This news was still being digested when FIFA announced that Sepp Blatter, Jérôme Valcke and Markus Kattner had been secretly awarding themselves bonuses of the kind of which greedy investment bankers can only dream. We were always told that Blatter, like many leaders, was interested in power and prestige over money, but here, like with Lamine Diack, was more proof that “absolute power corrupts absolutely”.
It was hard to divert our attention back to refugees and, through nothing other than guilt by association, Bach’s words appeared increasingly hollow.
This was particularly so when the IOC claimed that the alleged “consultancy” fee paid by Tokyo 2020 to the Diack-linked and Singapore-based Black Tidings was not discussed at all during the meeting. “We are still assisting the French investigation, as we have been from the start,” the IOC claimed as they frantically tried to sweep the allegations back under the carpet from which they escaped from.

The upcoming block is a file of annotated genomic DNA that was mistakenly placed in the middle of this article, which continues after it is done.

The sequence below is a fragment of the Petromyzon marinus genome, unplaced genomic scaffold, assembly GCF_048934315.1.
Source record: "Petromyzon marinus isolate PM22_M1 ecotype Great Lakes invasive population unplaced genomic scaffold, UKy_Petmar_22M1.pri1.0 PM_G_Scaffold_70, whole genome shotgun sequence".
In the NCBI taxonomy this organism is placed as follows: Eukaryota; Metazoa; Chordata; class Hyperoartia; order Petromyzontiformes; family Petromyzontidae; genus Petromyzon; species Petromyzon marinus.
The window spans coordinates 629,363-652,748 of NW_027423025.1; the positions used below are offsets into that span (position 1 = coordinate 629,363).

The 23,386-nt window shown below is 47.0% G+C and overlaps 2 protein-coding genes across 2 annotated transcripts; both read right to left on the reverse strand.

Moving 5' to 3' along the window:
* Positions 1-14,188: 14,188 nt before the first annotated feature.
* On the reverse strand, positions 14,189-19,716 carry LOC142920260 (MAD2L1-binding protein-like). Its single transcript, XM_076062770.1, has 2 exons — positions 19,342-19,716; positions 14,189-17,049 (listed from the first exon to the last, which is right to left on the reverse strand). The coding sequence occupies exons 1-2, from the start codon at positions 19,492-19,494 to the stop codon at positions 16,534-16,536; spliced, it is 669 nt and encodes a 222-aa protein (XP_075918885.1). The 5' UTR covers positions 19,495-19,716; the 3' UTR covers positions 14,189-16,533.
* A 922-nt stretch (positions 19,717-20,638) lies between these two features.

FIFA delayed the announcement about the former rulers until the day after criticism surrounding new President Gianni Infantino supposedly ordering the deleting of meeting notes. In doing this, they had taken a leaf out of the IOC’s playbook by responding to damaging stories with an agenda-changing announcement. The IOC last month sped-up their release of results from the Beijing 2008 and London 2012 re-tests in order to detract from negative doping stories surrounding Sochi 2014.
This marks a twist on the concept of “burying bad news”; something infamous in Britain since 2001 when a Government aide sent an email - subsequently leaked to the press - suggesting the day after 9/11 would be an opportune time to quietly release damaging statistics.